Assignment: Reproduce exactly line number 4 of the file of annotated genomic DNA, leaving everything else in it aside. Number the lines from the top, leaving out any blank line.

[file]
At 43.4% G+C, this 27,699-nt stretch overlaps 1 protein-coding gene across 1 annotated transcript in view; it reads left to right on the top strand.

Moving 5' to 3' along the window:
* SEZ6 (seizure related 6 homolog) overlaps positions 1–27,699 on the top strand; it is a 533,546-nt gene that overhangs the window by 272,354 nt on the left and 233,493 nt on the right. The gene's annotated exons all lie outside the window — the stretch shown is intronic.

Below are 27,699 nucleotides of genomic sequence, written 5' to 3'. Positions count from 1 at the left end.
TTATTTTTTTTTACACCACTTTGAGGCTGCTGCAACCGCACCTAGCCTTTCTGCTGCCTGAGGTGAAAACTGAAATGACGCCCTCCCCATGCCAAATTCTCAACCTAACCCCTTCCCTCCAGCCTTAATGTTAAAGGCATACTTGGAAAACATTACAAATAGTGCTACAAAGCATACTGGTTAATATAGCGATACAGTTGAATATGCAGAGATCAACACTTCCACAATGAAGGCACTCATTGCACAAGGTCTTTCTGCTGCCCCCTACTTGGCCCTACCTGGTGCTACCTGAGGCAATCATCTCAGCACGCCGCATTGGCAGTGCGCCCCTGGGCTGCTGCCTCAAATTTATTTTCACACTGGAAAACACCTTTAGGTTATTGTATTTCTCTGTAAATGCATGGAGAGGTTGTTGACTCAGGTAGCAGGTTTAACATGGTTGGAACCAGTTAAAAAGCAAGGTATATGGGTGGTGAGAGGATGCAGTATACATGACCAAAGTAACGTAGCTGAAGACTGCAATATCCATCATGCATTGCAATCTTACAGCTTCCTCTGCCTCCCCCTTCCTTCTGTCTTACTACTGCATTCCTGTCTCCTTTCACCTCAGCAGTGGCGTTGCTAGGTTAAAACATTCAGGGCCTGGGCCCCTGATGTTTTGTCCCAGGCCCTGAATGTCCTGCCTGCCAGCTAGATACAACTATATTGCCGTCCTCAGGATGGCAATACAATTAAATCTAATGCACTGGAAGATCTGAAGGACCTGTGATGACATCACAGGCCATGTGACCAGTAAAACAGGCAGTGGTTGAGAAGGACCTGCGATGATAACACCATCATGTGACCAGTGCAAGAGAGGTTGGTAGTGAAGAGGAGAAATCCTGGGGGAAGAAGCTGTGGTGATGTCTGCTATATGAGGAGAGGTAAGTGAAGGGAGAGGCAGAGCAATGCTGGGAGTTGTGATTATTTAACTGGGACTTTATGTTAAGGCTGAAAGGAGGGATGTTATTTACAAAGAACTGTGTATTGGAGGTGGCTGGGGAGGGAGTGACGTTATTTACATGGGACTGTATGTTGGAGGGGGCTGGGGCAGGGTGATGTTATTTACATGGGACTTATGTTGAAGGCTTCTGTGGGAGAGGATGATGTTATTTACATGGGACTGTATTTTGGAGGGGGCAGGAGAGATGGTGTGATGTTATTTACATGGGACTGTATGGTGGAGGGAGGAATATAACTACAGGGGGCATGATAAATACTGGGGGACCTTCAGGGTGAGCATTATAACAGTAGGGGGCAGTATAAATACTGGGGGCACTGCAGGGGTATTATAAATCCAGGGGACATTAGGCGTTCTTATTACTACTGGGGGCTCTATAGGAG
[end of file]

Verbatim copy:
Below are 27,699 nucleotides of genomic sequence, written 5' to 3'. Positions count from 1 at the left end.